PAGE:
Hey, thanks y’all for responding to my questions in Hmm…
I’m still open to your feedback so please keep commenting if you haven’t already.
Based on the emails from you who are too shy to post (which is perfectly fine), Facebook comments and the ones here at Fork, I’d say you’re a mixed up group. 😀
There’s quiet a bit of interest in gate guarding so I’ll try to include bits on that in most of my posts.
I’m sort of, but my not entirely, over my Yankee cultural shock so I’m not as continually stunned by my surroundings or by the spit and chew and drawl as I was the end of last year. Still, there’s plenty to tell.
The most frequently asked question is: What is a regular gate guarding day like?
You might want to check out these blogs:
Not only are our blogs different, but so are our experiences.
So to answer the question, it all depends…
It depends on which Gate guarding company you work for, which oil company you work for, which company man you work for, whether or not you follow a rig, what you’re guarding etc..
There are so many variables, that tonight, I’ll just start with the weather.
1. Are you thinking of gate guarding in Texas?
If that answer is yes and you’re asking about right now – then its pretty blazingly hot. You know its hot when the locals begin to complain. Jill, a friend and fellow gate guard, sent me this today. I’ll quote part of the piece and add a few notes as we go:
YOU KNOW YOU ARE IN TEXAS IN JULY WHEN. . . .
The birds have to use potholders to pull worms out of the ground.
The trees are whistling for the dogs…
Hot water now comes out of both taps.
As you can see in this picture, our water tank is big and black. So you know what that means. Yes, the cold water is hot. On the extra hot days, we have to use our holding tank water, just to get it cool enough to take a shower and I never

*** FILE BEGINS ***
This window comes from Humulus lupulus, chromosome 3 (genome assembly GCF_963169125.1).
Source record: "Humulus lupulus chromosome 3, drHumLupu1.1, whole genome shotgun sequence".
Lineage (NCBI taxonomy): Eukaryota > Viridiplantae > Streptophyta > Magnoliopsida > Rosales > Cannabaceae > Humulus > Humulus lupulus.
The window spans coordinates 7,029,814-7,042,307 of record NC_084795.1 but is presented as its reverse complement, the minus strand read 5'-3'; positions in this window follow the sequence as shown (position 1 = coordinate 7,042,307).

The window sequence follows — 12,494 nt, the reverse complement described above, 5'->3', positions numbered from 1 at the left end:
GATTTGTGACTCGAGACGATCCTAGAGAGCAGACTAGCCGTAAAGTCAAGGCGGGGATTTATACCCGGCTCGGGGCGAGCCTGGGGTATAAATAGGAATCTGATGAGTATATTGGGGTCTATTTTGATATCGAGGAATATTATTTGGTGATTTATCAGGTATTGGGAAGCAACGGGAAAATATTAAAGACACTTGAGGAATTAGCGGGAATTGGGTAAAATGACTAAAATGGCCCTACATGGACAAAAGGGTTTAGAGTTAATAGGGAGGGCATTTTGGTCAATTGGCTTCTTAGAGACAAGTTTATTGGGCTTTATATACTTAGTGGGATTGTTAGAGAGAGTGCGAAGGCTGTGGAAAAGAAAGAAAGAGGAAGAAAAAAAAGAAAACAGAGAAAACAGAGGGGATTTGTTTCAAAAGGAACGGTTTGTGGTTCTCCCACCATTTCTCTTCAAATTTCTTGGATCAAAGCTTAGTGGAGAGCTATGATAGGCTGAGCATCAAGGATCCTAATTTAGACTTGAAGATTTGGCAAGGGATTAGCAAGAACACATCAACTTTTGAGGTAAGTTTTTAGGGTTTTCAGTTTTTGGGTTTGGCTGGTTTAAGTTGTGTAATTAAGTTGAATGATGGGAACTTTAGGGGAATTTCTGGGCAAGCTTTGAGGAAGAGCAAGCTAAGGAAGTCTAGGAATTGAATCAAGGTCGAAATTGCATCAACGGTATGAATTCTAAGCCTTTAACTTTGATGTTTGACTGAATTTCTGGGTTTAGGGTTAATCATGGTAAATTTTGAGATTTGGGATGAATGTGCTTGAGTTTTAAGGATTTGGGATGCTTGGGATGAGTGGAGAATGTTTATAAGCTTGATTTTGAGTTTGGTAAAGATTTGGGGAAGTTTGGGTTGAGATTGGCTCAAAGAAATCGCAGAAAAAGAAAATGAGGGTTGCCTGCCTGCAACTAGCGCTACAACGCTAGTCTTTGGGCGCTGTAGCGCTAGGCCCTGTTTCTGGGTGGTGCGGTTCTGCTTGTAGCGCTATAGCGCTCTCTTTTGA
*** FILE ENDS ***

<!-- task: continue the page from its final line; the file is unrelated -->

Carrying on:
turn on the hot water in the summer, even to do dishes!
The generator is in front of the water tank in this picture and the diesel is in the back and yes, its red. They dye it so no one steals it. Apparently this happens from time to time. Hard to imagine but it does. There’s a huge fine if you’re caught running red diesel in your vehicle or RV.
You can make sun tea instantly.
You actually burn your hand opening the car door.
You learn that a seat belt buckle makes a pretty good branding iron..
You discover that in July it only takes 2 fingers to steer your car..
We’ve burned our hands on the RV door, the outside bins, the Jeep doors, so you can imagine how hot the seat belt buckle gets!
The temperature drops below 95 and you feel a little chilly.
This one is kind of sad. I have the weather forecast for the next 5 days on my phone. I’ll take a look and say “Great news, it’s going to be cool this week, only one day over 99”! If you’re not from Texas, the heat cycle is really different. It’s warm in the mornings, hot in the afternoon and really hot in from 3-8pm!
Your biggest bicycle wreck fear is, ‘What if I get knocked out and end up lying on the pavement and cook to death?’
You realize that asphalt has a liquid state.
You break into a sweat the instant you step outside at 7:30 a.m.
I’m writing this at 1:00 am – the temperature is 83. It’s supposed to be 77 degrees at 6 am today but the humidity is expected to be 82%.
This isn’t Arizona – it’s a humid heat, at least in our part of the state. Flat hair goes flatter and curly hair curls twice. If you don’t have any hair, you’ll be cooler but you’ll certainly need a hat.
The potatoes cook underground, so all you have to do is pull one out and add butter, salt and pepper.
Farmers are feeding their chickens crushed ice to keep them from laying boiled eggs.
The cows are giving evaporated milk.
Ah, what a place to call home. .
God Bless The State of TEXAS !!!
As I’ve talked about in other posts, summer is about 7 months long, so don’t limit your hot weather thinking to June, July and August. And in the winter it can be really cold. If you’re new here, you might want to read about what happens when it gets so cold in Texas that your pipes freeze and you have to buy a flower-pot
God Bless Texas, indeed!